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Pressure is mounting on U.S. and multinational employers to require COVID-19 vaccines for employees, as the Delta variant spreads voraciously, spiking infections and hospitalizations across the country and forcing employers to once again shutter worksites or change their workplace safety protocols. But can (and should) employers mandate vaccination?

Vaccine mandates received strong support on Thursday, July 29 when President Biden announced that all civilian federal employees and onsite contractors either must be vaccinated or submit to regular testing, social distancing, mask requirements, and restrictions on travel. The same day, the U.S. Treasury Department released a policy statement directing state and local governments to use funds from the $350 billion American Rescue Plan to incentivize vaccines by offering $100 to individuals who get vaccinated.

Separately, more than 600 universities have announced mandates for students or employees. And state and local governments have joined in, with California and New York City announcing mandates this week for government employees and certain healthcare workers, and the federal Department of Veterans Affairs announcing that frontline VA health care employees must get vaccinated or face termination.

Large employers are joining the fray, with global technology companies, financial institutions, healthcare systems, retailers, transportation companies and media companies recently announcing that vaccination will be required for everyone in their workplaces.

So can private employers adopt mandatory vaccination policies? What follows is a framework for understanding whether such an approach is permissible both in and outside the US, as well as some of the key considerations for such policies.

Bottom line: in the US, private employers can legally mandate vaccines under federal law, subject to the legal considerations outlined below. State law, however, differs by jurisdiction, with some states authorizing vaccine mandates while at least one has banned them.  For illustrative purposes, we discuss California law in the framework below.


Continue Reading Mandating COVID-19 Vaccination? Before You Act, Consider These Key Issues For US and Multinational Employers

We are increasingly seeing governments around the globe pass more progressive and compassionate legislation around families and pregnant women. For instance, in the US, there’s a new bill, known as the Pregnant Workers Fairness Act, currently in the House and commentators believe it just might pass. The bill would clarify and strengthen the Pregnancy Discrimination Act, which was passed more than 40 years ago as an amendment to the 1964 Civil Rights Act, and provide women who face pregnancy discrimination a clear channel for recourse.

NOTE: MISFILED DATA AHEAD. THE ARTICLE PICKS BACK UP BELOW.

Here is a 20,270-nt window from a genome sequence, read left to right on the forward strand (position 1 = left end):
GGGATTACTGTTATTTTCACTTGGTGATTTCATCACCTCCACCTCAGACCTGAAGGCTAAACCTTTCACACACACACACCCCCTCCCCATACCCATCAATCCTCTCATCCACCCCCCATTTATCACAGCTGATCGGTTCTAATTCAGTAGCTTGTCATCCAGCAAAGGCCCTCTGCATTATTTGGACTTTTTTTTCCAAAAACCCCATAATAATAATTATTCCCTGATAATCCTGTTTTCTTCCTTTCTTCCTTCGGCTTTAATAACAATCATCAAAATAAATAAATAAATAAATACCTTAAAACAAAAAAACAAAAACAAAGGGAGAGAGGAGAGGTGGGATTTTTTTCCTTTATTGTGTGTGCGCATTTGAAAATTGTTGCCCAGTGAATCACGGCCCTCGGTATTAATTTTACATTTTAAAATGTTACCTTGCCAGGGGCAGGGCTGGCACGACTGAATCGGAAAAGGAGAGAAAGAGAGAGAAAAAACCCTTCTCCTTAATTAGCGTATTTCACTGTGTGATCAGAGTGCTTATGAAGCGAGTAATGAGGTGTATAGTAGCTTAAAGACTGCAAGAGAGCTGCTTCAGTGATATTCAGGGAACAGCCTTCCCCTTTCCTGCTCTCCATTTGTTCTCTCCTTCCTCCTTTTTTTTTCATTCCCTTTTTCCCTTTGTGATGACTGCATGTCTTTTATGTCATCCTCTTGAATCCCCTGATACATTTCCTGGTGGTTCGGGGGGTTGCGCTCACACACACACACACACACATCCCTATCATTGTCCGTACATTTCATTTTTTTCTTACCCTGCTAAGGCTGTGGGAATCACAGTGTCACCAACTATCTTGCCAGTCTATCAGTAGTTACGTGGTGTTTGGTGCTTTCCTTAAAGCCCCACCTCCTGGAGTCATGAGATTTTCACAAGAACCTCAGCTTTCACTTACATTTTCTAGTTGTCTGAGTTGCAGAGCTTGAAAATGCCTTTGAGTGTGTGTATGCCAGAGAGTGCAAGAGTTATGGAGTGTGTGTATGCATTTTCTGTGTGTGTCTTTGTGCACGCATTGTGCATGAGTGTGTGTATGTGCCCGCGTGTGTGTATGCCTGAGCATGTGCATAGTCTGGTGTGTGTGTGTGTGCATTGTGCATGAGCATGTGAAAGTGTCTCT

Along these lines, this week New Zealand will become one of the first few countries providing paid leave for miscarriages.[1] The Holidays (Bereavement Leave for Miscarriage) Amendment Bill (No 2) (view bill HERE) was just granted royal assent and the new law is effective March 31. The law extends current paid bereavement leave law for employees in New Zealand to miscarriages and stillbirths.


Continue Reading New Zealand Paid Bereavement Leave for Miscarriage Effective March 31, 2021

In part one of this article, we discussed when and how multinational companies can use a noncompetition agreement on their highly skilled employees to protect their confidential information and other intellectual property. In particular, we described five key factors to consider before rolling out noncompete covenants around the world.

In part two, we analyze how

As multinational companies compete for highly skilled employees around the world, they are often confronted with a deceptively simple question: Do they impose a noncompetition agreement on their employees?

This article is part one of a two-part article addressing how multinational companies can use a noncompetition agreement on their highly skilled employees to protect their

In June, a federal district court in New York ruled that the Federal Arbitration Act (FAA) preempts a recent state law prohibiting mandatory arbitration agreements in sexual harassment cases. Latif v. Morgan Stanley & Co. LLC  marks the first time that a federal court has ruled on this issue.

Continue Reading NY Ban On Mandatory Arbitration Of Sexual Harassment Claims Overturned